that gringo tourist look about me; this was decidedly not the
case in certain other places, most notably Paris, where I still
remember some of the looks I got in shops when I would drop some
Frenglish on the locals and this was met with looks of disgust,
anger, and getthefuckoutofourcountryism. In other words,
don't hesitate to go to Iceland because you don't look just like
Sven; you'll have a great time over there, believe you me.
Milky Blue Water (or, The Greatest
Thing Anywhere, Ever)
I had spoken with Meg's sister Beth and
Beth's husband Michael prior to leaving for Reykjavik; Michael
had this weird, dreamy look in his eyes when he talked about the
couple's 24-hour stayover in Reykjavik a couple of years
ago--not unlike a zombie, Michael seemed transfixed with the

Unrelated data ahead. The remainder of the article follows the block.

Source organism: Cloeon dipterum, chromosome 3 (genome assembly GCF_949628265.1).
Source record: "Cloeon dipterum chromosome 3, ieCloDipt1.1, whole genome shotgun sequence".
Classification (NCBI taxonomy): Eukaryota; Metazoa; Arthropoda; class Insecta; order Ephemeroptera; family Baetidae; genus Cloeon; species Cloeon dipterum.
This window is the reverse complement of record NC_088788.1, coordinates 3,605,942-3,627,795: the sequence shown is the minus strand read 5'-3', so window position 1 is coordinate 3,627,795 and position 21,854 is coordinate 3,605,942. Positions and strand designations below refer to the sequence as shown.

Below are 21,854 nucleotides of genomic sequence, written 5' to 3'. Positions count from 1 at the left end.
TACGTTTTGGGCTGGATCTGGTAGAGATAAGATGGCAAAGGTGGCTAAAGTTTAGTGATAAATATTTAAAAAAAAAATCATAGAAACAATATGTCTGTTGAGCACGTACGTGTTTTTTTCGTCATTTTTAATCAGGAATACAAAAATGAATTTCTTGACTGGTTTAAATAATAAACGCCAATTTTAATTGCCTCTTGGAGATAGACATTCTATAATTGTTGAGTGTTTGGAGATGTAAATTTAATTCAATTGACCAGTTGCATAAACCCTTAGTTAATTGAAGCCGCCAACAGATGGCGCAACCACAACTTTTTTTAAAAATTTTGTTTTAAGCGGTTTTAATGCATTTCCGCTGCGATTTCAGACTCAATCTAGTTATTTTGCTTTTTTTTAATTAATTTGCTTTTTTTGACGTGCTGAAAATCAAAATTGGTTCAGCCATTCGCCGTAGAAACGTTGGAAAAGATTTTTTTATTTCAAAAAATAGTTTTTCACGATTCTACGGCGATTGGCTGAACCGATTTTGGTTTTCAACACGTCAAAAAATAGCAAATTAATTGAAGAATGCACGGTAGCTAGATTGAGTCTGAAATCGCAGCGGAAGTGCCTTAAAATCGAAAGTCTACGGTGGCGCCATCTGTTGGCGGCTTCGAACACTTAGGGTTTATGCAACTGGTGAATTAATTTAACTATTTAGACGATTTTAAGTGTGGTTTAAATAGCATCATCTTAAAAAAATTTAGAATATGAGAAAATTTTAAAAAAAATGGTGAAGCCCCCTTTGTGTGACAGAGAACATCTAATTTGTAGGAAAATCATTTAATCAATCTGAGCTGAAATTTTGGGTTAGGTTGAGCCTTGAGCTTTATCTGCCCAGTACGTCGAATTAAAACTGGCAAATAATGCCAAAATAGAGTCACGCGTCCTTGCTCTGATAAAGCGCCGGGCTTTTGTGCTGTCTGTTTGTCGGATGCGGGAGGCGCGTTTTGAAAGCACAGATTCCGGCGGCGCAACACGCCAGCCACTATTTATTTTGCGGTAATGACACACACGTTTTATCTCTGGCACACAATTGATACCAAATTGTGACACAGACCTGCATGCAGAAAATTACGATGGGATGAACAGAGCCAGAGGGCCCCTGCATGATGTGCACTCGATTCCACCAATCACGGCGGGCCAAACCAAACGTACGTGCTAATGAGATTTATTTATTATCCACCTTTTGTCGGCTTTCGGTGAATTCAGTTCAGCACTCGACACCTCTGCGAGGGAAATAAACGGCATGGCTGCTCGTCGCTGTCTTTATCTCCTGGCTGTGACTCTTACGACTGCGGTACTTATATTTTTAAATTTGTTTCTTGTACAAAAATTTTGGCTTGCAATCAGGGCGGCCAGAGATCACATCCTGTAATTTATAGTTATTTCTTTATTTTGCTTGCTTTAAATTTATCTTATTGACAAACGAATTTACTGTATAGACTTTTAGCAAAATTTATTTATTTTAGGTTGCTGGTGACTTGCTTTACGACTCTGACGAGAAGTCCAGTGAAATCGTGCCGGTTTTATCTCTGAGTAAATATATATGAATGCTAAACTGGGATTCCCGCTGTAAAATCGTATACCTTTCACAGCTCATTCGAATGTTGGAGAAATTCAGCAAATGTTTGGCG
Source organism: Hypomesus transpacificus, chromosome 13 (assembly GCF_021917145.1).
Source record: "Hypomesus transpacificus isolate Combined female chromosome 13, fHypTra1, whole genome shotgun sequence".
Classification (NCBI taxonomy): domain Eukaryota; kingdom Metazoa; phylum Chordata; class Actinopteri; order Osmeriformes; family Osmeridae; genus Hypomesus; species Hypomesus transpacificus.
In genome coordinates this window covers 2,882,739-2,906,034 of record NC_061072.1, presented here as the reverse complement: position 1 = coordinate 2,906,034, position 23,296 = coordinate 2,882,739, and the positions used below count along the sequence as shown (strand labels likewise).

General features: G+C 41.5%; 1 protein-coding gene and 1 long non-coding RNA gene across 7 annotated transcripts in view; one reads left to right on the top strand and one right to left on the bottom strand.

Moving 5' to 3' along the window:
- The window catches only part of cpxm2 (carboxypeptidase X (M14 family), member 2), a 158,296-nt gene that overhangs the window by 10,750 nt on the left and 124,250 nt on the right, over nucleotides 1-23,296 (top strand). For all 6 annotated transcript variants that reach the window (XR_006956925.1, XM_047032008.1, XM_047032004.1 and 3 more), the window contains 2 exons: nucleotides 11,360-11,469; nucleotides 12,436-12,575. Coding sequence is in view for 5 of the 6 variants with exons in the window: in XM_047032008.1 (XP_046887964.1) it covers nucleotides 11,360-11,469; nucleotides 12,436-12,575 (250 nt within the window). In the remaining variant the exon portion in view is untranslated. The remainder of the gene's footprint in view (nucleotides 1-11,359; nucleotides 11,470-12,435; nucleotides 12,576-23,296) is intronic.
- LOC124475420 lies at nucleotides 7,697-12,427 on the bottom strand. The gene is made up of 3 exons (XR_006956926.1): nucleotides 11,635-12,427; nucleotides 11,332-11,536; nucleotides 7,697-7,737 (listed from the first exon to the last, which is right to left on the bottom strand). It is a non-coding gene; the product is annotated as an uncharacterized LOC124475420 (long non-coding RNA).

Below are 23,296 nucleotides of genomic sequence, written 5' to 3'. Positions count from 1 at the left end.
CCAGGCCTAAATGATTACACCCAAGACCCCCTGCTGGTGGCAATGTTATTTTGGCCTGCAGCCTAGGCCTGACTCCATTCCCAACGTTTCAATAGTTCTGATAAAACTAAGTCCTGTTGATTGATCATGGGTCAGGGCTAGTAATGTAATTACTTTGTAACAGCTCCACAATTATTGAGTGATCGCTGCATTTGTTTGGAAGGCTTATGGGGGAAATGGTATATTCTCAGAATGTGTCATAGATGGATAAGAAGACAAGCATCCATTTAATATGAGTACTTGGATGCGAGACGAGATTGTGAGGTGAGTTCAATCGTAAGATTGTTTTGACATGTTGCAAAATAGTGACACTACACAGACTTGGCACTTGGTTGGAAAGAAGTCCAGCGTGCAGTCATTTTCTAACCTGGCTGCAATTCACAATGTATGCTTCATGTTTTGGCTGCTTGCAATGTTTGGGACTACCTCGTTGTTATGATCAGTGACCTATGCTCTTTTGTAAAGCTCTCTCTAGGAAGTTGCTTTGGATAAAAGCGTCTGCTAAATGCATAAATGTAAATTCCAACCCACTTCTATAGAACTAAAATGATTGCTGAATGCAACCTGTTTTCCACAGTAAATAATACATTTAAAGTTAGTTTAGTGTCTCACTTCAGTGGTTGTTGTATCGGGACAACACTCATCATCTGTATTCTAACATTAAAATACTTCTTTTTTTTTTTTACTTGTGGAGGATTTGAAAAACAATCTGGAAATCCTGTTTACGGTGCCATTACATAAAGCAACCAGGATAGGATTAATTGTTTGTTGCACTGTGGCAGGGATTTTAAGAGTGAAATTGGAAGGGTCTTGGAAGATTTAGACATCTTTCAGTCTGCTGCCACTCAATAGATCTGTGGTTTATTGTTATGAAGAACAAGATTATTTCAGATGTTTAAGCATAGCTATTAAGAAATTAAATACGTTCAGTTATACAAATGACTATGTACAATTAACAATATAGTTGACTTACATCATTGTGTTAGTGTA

Blue Lagoon, Iceland's signature tourist attraction that
features naturally-heated water in a salt basin near the major
airport outside of town. "I love the Blue Lagoon," Michael
began, but then he kept looking up at the ceiling, saying "I
love the Blue Lagoon" a few more times before either Beth or
their newborn child snapped Michael out of it.
I had gotten similar reviews from other
former Reykjavik travelers over the years, so I was certainly
fired up to check out the Lagoon, even though the night before
we saw it, we had gotten less than three hours of sleep before
attempting to hit the site. The Lagoon comes complete with
an acre-sized body of water that is heated to nearly or above
100°, depending on the spot in the basin where you are sitting;
the water is only 2-4 feet deep, so swimming is basically out of
the question here. There are massage rooms, a steam room,